Lately,  productivity has been on my mind. As I gear up for graduate studies, I’m trying to build a solid framework. Productive habits and good organization skills.

Four weeks ago, I posted about habits. My goal was to read Latin and Greek every day and post the results on my Twitter. Here’s how I’ve done so far:

Greek: 505 lines
Latin:  2,607

The disparity isn’t as great as it seems. In my Greek text, a line has twice as many words as the Latin. Still, it’s pretty obvious which I prefer — and which I’m better at.

I’ve had a lot of success when tethering the habit to a time and place. At first, I would translate whenever I found the time. I decided to make a routine: Greek in the morning, Latin of the bus ride to work. This made a colossal difference. As I’d hoped, the habits have become less onerous. Instead, I look forward to reading every day — it’s comforting.

I’ve also been building another habit: keeping a productivity journal. I’ve had a lot of stress lately: my first teaching job, packing up my house, preparing for grad school, maintaining this site. A friend of mine suggested I keep a planner. I kept one for a week, but soon transitioned to the bullet journal system. It’s a simple, adaptive way of organizing to-do lists.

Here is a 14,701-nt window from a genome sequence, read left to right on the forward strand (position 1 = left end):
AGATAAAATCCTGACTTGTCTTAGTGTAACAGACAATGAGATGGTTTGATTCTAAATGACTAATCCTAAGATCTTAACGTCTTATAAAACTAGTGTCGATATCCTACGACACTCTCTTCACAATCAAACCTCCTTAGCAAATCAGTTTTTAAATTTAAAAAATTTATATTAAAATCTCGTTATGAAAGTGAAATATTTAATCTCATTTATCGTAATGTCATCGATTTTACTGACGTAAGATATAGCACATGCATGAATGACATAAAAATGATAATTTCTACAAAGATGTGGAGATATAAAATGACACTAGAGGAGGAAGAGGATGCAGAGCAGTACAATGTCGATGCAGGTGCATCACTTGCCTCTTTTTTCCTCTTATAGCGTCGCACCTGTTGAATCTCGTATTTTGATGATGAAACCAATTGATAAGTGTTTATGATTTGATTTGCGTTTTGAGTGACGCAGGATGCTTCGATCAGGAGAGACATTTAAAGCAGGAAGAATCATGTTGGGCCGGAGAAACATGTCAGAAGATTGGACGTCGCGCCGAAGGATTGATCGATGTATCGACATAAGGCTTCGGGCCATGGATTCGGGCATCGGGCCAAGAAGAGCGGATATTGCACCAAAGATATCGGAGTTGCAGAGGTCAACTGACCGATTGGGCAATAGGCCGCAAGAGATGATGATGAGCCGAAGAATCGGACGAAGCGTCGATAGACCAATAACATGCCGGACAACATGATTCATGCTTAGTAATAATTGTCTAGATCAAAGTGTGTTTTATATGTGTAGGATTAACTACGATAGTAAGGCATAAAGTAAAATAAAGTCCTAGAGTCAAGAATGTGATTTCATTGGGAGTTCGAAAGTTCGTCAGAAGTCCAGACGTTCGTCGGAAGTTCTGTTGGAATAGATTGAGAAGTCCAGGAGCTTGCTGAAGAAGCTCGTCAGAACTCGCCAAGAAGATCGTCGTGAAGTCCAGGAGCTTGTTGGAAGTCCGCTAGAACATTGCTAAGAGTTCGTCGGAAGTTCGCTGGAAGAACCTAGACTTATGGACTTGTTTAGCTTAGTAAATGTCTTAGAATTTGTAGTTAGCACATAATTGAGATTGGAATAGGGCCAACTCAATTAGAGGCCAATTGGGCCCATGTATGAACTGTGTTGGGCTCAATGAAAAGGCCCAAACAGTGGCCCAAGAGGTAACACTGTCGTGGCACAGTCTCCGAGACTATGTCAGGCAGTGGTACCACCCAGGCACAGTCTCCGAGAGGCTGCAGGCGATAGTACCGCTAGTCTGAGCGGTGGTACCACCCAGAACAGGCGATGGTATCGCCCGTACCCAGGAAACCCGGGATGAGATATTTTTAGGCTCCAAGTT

How It Works

The bullet journal includes four basic modules an index, a future log, monthly log, and daily log.

The future log has a small box for every month. This is where you put tasks that won’t be due for a while. You’ll get them done, but there’s no need to pay them attention yet.

The monthly log contains a calendar for the current month. You’ll put in all your events and goals for the month here.

The daily log is a to-do list. You put all the events, tasks, and notes from the day in the daily log. Each category has a different symbol. Tasks, for example, have bullets, notes have hyphens, etc. This allows you quickly scan and tell what’s what.

Every month, you create a new monthly log. You migrate all uncompleted tasks from the previous month — provided they’re still worth your time. You also transfer any tasks from the future log over to the monthly spread.

The creator goes into more detail in the video below:

How It Boosts Productivity

I’m three weeks in and so far I’m loving it. My productivity has gone up tremendously. The biggest effect is that I’m more at ease.  Once I’ve written something down, I don’t need to constantly think about or recall it.  This helps me focus on what’s at hand.

As David Allen, author of “Getting Things Done” says “your ability to generate power is directly proportional to your ability to relax.” A simple and clear to-do list goes a long way towards decluttering your mind.

The biggest drawback has been long-term planning. I suspect my grad-school life will be project-oriented rather than simple and discrete daily tasks. I’ve been exploring some bullet journal hacks to boost productivity.

If you’re interested in trying bullet journaling, I’d love to chat! Leave a comment below. If you have any suggestions for bullet journal mods, it’d be great to hear them.